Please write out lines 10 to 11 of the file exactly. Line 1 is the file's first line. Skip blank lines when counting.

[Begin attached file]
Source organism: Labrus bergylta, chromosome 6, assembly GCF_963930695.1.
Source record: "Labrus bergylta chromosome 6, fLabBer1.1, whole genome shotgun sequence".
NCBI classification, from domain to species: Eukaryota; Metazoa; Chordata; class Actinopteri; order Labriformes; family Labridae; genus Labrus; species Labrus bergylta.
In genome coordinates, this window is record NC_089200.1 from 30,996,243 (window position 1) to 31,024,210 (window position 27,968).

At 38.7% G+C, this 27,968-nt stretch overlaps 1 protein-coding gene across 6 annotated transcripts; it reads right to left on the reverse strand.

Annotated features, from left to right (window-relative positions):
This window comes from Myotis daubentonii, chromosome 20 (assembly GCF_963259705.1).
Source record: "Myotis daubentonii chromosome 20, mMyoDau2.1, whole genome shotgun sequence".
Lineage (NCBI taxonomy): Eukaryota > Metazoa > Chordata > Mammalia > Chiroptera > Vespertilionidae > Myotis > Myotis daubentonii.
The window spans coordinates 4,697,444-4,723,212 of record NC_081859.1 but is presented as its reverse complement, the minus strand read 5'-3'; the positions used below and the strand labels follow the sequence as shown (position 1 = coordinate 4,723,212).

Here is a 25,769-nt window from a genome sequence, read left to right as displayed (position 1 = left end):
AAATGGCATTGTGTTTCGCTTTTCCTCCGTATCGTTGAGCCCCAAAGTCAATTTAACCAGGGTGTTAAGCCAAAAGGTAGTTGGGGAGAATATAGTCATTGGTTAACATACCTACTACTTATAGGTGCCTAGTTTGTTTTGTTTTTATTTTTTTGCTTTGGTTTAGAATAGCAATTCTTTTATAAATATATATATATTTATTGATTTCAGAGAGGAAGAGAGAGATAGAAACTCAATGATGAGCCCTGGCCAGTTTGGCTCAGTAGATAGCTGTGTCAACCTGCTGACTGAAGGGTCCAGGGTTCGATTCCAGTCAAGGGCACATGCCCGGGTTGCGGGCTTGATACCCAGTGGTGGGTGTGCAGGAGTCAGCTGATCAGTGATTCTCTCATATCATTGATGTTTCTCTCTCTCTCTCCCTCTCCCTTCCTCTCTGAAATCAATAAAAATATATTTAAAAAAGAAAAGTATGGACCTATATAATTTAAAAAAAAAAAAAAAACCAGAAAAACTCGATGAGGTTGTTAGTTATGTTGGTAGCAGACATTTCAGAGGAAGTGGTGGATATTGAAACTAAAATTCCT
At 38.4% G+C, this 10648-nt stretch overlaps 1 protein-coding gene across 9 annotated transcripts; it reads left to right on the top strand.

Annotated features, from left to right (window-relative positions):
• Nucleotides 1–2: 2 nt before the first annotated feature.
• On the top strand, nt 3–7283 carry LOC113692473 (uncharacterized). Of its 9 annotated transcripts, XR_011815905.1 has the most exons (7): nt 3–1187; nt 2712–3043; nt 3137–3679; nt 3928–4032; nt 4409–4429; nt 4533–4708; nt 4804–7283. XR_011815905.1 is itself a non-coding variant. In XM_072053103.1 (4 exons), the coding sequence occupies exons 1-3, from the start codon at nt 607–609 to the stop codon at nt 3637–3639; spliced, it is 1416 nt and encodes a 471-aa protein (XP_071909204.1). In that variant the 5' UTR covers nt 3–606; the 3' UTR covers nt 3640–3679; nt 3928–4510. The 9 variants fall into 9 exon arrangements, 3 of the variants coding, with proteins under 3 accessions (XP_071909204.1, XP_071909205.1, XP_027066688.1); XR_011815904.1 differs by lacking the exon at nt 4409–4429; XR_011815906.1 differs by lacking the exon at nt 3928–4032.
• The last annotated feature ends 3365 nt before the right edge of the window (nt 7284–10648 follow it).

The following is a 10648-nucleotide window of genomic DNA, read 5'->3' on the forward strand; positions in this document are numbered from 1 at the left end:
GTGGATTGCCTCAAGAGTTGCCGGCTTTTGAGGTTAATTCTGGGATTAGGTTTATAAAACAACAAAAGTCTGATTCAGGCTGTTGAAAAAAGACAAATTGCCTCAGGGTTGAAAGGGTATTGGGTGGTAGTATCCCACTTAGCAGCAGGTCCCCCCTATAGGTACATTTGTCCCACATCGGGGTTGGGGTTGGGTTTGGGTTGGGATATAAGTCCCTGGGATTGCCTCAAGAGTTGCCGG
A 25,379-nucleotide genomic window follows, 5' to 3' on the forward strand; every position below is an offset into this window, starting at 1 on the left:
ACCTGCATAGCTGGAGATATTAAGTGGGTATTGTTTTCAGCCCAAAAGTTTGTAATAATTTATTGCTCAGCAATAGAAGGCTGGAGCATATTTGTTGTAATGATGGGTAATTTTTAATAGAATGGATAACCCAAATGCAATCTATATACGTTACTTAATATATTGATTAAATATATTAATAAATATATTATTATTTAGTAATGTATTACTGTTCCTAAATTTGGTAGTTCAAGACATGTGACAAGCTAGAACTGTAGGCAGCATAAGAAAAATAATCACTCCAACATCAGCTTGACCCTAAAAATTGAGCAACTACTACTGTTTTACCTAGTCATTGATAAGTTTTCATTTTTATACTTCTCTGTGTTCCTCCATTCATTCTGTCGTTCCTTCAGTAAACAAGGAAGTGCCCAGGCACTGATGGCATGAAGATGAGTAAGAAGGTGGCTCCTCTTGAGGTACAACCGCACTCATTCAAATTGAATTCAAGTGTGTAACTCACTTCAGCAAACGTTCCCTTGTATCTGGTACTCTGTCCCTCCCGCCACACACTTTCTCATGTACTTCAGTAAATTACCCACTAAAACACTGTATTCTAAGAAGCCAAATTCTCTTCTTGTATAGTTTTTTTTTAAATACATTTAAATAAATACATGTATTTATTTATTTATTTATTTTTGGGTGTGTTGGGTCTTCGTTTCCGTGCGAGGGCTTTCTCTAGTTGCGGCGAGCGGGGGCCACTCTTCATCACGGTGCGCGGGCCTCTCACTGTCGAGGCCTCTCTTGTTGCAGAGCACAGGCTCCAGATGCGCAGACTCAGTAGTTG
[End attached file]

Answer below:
The window spans coordinates 4,697,444-4,723,212 of record NC_081859.1 but is presented as its reverse complement, the minus strand read 5'-3'; the positions used below and the strand labels follow the sequence as shown (position 1 = coordinate 4,723,212).

Here is a 25,769-nt window from a genome sequence, read left to right as displayed (position 1 = left end):